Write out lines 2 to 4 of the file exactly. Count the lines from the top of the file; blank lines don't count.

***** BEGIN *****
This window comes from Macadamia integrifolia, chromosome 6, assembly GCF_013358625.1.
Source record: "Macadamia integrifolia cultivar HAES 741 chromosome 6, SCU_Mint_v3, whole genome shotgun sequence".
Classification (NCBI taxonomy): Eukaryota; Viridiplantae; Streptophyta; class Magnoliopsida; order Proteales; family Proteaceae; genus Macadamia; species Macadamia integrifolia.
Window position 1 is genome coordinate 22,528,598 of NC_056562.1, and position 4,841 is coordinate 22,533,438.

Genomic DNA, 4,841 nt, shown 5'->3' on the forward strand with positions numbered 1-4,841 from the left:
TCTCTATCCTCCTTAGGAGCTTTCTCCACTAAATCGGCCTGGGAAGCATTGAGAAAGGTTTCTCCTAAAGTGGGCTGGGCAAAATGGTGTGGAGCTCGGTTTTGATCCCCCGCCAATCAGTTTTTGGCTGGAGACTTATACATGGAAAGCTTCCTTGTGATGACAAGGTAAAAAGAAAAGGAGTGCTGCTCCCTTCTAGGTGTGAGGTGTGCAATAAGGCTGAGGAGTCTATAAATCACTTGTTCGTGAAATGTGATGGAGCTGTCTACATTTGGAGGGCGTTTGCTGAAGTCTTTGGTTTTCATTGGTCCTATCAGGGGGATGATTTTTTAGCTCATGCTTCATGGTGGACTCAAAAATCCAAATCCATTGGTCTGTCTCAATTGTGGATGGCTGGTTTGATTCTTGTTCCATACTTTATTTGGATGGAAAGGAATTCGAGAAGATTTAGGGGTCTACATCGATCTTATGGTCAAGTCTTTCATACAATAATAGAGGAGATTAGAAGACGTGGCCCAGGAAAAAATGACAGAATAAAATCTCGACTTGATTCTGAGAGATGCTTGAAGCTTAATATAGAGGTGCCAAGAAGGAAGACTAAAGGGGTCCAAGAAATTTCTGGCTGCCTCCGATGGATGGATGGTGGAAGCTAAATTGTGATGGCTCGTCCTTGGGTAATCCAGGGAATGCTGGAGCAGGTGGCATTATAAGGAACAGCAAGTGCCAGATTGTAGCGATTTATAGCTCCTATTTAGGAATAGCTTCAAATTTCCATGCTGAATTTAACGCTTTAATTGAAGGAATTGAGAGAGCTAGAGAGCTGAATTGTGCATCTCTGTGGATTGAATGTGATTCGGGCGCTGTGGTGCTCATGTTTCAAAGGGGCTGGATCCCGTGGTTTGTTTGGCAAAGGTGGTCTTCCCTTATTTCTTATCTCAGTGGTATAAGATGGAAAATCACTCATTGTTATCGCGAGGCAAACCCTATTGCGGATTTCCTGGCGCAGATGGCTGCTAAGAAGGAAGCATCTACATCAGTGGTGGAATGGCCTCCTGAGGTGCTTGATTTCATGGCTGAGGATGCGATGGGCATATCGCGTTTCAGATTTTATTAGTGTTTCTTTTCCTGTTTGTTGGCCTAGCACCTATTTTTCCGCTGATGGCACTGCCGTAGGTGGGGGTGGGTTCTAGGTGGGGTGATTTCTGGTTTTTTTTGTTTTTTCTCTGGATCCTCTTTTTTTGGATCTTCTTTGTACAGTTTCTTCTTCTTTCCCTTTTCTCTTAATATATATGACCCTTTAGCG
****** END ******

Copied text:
Source record: "Macadamia integrifolia cultivar HAES 741 chromosome 6, SCU_Mint_v3, whole genome shotgun sequence".
Classification (NCBI taxonomy): Eukaryota; Viridiplantae; Streptophyta; class Magnoliopsida; order Proteales; family Proteaceae; genus Macadamia; species Macadamia integrifolia.
Window position 1 is genome coordinate 22,528,598 of NC_056562.1, and position 4,841 is coordinate 22,533,438.